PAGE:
I have found that in an Agile environment you really need to have good communication and a good working relationship with the coders as they won't have coded the program exactly the way the spec says they should and they will usually have got sign off to deviate from the spec, but nobody will bother to update the spec while this is going on.

As a rule of thumb I tend to guess how much time it will take me to test soemthing and double it and then say that this does not include contingency when working in an agile environment. This way I normally look good when I test it in less time than estimated and if they throw me a curve ball I usually have enough time to deal with said curve ball. An agile environament is a pain in the arse to test in IMHO.

thunderlizard
6th August 2007, 10:22
An agile environment is a pain in the arse to test in IMHO.

Sadly I think you're right, and you've got a very sensible attitude. But if it is that way, the developers aren't being properly agile.


they won't have coded the program exactly the way the spec says they should and they will usually have got sign off to deviate from the spec, but nobody will bother to update the spec while this is going on
again, if they were properly agile, your test cases would be the spec.

I am not a big fan of Dilbert, but I think this is what's going on:
http://www.flickr.com/photos/cote/63914774/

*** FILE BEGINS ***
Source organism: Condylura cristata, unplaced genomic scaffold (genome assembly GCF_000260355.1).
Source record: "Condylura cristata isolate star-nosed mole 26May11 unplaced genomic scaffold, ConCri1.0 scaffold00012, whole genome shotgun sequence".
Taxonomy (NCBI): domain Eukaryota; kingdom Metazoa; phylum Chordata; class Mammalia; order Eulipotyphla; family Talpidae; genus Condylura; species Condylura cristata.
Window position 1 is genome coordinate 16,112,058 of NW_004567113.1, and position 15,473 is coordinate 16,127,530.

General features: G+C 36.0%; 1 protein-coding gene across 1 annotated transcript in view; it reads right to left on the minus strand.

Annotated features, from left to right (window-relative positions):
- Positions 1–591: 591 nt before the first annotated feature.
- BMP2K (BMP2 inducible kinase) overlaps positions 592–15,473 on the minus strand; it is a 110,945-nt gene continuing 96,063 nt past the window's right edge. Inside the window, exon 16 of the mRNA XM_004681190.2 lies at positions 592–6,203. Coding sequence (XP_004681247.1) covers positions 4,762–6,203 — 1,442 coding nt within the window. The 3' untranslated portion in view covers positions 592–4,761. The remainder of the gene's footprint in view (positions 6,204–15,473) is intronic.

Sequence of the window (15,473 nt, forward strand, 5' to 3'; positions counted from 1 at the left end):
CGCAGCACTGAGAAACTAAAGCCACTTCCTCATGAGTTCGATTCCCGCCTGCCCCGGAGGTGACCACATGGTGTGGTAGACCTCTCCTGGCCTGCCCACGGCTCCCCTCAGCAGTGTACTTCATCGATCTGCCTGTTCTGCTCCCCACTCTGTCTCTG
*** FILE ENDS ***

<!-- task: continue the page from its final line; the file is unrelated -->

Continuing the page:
Ardesco
6th August 2007, 10:31
The big problem is that most methodologies that are used are implemented in a half assed way and not done properly. In the past 10 years i have not yet worked in a company where the methodology has been used text book style, and i doubt I ever will.

The sad fact is that as a contractor I never seen a complete and up to date spec, apart from in banking. I am a firm believer that any company capable of producing a spec that is complete and up to date likely doesn't need to bring in contractors to get their project running smoothly again. Banks seem to be the best with specs in my experience, but generally because banks are anal about audit trails and the people working in them are obsessed with covering their asses.

zamzummim
6th August 2007, 10:32
My previous contract was terminated all of a sudden last Feb, I had a 4 weeks notice, but the agency or the client (not sure who) didn't want to pay the notice, after a lot of negotiations I settled for 2 weeks notice. Now to my surprise the agency are calling me again for another role..hmmm